Friday, October 9, 2020

There is No Expressive Duty to Vote

The odds that your vote will change the result of the upcoming election are small. But maybe you ought to vote to send a certain sort of message rather than to change the result. As the philosopher Stanley Benn puts the point, “Political activity may be a form of moral self-expression, necessary not for achieving any objective beyond itself (for the cause may be lost), nor yet for the satisfaction of knowing that one had let everyone else know that one was on the side of the right, but because one could not seriously claim, even to oneself, to be on that side without expressing the attitude by the actions most appropriate to it in the paradigm case.” Perhaps you should vote to express your commitment to particular moral values. However, in Why It’s OK to Ignore Politics, I explain why arguments for an expressive duty to vote are unsuccessful:  


1) We might have good reason to be skeptical about duties to perform purely expressive actions. For instance, few would argue that you have a moral obligation to publicly wish for world peace when you see a shooting star even though the wish expresses your desire to see the world at peace.  


2) You can express your commitment to the relevant values without voting--for instance, by putting politically-charged bumper stickers on your car. 


3) It doesn't seem as though we have a duty to express our attitudes about moral matters in general--for instance, you're not obligated to "like" a Facebook post about the Against Malaria Foundation--so why would we have an obligation to express our political attitudes in particular?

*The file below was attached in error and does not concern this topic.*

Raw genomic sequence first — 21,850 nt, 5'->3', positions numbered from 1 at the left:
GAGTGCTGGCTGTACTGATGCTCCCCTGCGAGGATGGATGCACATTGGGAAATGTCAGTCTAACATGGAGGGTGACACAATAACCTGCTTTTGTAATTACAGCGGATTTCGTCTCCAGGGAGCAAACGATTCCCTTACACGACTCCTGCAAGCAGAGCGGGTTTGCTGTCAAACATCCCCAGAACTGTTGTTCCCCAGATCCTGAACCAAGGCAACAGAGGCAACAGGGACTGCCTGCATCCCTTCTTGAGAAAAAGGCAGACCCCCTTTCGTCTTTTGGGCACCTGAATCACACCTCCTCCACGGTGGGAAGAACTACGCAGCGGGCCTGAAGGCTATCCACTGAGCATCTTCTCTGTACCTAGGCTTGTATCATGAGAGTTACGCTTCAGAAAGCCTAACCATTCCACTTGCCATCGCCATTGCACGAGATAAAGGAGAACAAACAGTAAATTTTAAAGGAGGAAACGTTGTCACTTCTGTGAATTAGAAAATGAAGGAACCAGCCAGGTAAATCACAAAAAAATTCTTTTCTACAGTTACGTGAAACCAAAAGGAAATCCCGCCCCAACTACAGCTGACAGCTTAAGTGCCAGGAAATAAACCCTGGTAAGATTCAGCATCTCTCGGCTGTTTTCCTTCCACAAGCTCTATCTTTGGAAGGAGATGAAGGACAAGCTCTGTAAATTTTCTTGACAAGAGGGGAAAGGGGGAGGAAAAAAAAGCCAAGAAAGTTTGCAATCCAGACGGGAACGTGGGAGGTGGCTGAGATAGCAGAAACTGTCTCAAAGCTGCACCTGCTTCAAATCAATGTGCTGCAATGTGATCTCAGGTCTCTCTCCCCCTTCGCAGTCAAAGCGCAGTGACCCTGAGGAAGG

4) To send the right message, you have to cast the right sort of vote. If you cast a vote without making an attempt to ensure that it is informed and unbiased, then you aren’t showing that you genuinely care about justice and the common good. Of course, you could always put in the work of researching and debiasing your vote to send the right message but I'm not convinced this is a good idea. The reason is because you’d be siphoning time and energy away from projects that actually make the world a better place simply to send the message that you care about making the world a better place. As I write in the book: 


Forgoing the opportunity to help people to send the signal that you care about helping people actually sends the wrong signal. Helping people is the right way to send the signal that you care about helping people [...] Consider a case that makes the choice between consequential action and expressive action particularly vivid. You pass a starving child on the street who asks you for money to buy food. You have some money but you’re reluctant to hand it over. Why? Well, it happens that you were on your way to buy a shirt that reads “Feed the Hungry” and you don’t have enough money for the shirt and the child. Surely letting the child go hungry so that you can afford the t-shirt sends the wrong message (to say nothing of the wrong you would commit by allowing easily preventable harm to come to the child). In the words of philosopher David Schmidtz, “If your main goal is to show that your heart is in the right place, then your heart is not in the right place."


The best way to express your commitment to justice and the common good is not to cast a purely expressive vote but rather to take action that actually promotes justice and the common good.